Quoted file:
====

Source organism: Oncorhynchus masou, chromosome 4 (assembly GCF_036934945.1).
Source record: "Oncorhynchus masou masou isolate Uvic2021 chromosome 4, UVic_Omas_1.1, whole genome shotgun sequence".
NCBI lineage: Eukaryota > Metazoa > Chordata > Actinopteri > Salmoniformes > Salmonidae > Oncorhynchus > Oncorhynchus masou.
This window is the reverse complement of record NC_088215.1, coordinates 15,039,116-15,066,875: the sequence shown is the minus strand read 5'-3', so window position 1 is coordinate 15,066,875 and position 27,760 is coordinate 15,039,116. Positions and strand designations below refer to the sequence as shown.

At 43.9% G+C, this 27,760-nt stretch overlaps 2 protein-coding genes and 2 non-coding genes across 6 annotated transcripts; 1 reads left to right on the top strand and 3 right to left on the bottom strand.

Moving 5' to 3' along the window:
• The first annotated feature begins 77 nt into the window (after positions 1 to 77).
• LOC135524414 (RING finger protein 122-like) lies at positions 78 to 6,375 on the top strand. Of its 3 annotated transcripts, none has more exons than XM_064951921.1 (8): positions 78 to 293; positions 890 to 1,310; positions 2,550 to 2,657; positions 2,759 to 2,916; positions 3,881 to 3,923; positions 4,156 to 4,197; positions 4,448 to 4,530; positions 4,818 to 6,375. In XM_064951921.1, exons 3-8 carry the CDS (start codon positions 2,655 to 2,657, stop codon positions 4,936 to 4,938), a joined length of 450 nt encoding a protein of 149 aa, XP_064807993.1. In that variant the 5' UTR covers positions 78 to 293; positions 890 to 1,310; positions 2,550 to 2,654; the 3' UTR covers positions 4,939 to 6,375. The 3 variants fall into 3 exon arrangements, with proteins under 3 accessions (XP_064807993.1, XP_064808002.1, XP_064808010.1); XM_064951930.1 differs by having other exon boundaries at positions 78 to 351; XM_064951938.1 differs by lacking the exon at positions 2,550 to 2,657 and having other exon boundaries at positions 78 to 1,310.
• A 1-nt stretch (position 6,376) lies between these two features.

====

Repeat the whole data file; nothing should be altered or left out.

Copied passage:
Source organism: Oncorhynchus masou, chromosome 4 (assembly GCF_036934945.1).
Source record: "Oncorhynchus masou masou isolate Uvic2021 chromosome 4, UVic_Omas_1.1, whole genome shotgun sequence".
NCBI lineage: Eukaryota > Metazoa > Chordata > Actinopteri > Salmoniformes > Salmonidae > Oncorhynchus > Oncorhynchus masou.
This window is the reverse complement of record NC_088215.1, coordinates 15,039,116-15,066,875: the sequence shown is the minus strand read 5'-3', so window position 1 is coordinate 15,066,875 and position 27,760 is coordinate 15,039,116. Positions and strand designations below refer to the sequence as shown.

At 43.9% G+C, this 27,760-nt stretch overlaps 2 protein-coding genes and 2 non-coding genes across 6 annotated transcripts; 1 reads left to right on the top strand and 3 right to left on the bottom strand.

Moving 5' to 3' along the window:
• The first annotated feature begins 77 nt into the window (after positions 1 to 77).
• LOC135524414 (RING finger protein 122-like) lies at positions 78 to 6,375 on the top strand. Of its 3 annotated transcripts, none has more exons than XM_064951921.1 (8): positions 78 to 293; positions 890 to 1,310; positions 2,550 to 2,657; positions 2,759 to 2,916; positions 3,881 to 3,923; positions 4,156 to 4,197; positions 4,448 to 4,530; positions 4,818 to 6,375. In XM_064951921.1, exons 3-8 carry the CDS (start codon positions 2,655 to 2,657, stop codon positions 4,936 to 4,938), a joined length of 450 nt encoding a protein of 149 aa, XP_064807993.1. In that variant the 5' UTR covers positions 78 to 293; positions 890 to 1,310; positions 2,550 to 2,654; the 3' UTR covers positions 4,939 to 6,375. The 3 variants fall into 3 exon arrangements, with proteins under 3 accessions (XP_064807993.1, XP_064808002.1, XP_064808010.1); XM_064951930.1 differs by having other exon boundaries at positions 78 to 351; XM_064951938.1 differs by lacking the exon at positions 2,550 to 2,657 and having other exon boundaries at positions 78 to 1,310.
• A 1-nt stretch (position 6,376) lies between these two features.